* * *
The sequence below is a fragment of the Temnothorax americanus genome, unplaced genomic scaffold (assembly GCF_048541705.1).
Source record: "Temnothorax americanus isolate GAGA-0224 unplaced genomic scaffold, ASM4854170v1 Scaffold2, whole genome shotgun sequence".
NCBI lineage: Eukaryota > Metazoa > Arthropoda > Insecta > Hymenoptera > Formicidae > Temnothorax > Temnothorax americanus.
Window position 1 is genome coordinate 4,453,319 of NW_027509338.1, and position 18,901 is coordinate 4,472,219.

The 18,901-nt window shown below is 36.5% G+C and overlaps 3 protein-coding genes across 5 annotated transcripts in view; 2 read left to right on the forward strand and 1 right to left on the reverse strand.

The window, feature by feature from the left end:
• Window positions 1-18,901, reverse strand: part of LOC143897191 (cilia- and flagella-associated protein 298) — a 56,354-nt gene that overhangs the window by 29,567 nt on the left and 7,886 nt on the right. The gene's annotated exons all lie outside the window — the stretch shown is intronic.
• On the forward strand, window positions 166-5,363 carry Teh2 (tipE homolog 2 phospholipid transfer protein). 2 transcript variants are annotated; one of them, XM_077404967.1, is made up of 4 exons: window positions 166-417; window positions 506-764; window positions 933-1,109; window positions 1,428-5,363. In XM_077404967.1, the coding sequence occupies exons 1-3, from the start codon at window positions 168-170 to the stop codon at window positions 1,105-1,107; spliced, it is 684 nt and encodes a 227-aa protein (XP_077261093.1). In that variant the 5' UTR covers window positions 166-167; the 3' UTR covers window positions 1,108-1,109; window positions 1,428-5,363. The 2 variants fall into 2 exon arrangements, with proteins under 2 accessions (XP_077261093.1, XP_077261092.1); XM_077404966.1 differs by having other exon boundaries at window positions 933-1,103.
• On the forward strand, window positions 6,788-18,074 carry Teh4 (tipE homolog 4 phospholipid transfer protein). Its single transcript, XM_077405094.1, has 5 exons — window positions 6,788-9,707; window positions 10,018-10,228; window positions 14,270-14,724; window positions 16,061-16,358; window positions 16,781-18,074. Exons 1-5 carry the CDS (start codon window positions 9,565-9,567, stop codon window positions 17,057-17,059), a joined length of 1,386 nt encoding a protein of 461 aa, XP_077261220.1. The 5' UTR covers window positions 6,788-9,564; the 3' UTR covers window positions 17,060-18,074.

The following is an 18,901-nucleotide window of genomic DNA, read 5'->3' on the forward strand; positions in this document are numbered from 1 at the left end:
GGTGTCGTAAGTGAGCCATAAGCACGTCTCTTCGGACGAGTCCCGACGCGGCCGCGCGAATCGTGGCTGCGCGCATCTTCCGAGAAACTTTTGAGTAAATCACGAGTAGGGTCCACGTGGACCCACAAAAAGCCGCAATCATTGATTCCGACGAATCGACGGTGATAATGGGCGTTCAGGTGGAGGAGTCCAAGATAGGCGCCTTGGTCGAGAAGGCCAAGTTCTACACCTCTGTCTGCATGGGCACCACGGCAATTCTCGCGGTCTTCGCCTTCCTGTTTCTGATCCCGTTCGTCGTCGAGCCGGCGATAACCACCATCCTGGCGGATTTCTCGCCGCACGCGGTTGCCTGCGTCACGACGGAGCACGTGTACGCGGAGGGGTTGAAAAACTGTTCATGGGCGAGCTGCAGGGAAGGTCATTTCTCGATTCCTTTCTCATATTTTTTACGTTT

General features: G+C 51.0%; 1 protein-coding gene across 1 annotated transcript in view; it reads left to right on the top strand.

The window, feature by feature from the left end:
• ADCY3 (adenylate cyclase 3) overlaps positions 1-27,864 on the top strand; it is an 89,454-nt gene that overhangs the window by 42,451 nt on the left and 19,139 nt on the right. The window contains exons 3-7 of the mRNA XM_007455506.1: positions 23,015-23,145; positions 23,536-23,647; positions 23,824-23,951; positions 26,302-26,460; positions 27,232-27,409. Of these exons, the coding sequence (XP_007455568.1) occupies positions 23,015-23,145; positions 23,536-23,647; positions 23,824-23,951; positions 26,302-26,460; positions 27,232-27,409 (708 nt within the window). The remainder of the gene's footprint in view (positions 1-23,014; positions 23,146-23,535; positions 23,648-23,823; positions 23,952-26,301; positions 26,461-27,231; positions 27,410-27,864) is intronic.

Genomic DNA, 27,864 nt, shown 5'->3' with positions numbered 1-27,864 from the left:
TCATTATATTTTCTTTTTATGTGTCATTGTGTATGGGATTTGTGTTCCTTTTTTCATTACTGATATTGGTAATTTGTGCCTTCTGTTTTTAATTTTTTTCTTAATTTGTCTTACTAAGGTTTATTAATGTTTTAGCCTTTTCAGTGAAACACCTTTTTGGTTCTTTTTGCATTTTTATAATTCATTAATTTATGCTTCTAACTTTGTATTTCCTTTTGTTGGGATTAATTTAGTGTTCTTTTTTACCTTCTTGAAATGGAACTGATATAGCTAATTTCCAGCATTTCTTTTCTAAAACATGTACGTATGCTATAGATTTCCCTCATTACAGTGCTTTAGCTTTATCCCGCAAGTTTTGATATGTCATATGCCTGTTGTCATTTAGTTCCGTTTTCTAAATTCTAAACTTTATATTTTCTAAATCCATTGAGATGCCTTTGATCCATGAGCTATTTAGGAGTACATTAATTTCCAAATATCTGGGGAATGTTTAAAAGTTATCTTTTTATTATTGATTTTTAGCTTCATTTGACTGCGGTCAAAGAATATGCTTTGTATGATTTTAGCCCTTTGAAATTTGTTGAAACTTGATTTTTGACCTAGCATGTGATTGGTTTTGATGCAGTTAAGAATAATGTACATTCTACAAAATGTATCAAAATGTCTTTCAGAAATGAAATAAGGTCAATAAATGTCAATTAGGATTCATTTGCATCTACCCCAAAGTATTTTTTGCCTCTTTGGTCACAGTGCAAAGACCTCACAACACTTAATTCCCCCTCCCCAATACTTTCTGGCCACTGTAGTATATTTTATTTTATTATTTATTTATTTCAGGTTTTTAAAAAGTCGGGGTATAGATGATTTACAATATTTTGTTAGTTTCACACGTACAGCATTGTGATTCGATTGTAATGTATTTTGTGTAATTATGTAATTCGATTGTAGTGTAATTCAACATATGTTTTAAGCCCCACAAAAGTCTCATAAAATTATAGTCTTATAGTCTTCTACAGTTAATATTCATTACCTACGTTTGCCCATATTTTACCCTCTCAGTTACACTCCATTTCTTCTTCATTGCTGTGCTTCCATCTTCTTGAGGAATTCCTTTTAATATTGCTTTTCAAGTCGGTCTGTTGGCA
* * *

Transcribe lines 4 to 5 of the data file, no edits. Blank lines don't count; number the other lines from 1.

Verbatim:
Window position 1 is genome coordinate 4,453,319 of NW_027509338.1, and position 18,901 is coordinate 4,472,219.

The 18,901-nt window shown below is 36.5% G+C and overlaps 3 protein-coding genes across 5 annotated transcripts in view; 2 read left to right on the forward strand and 1 right to left on the reverse strand.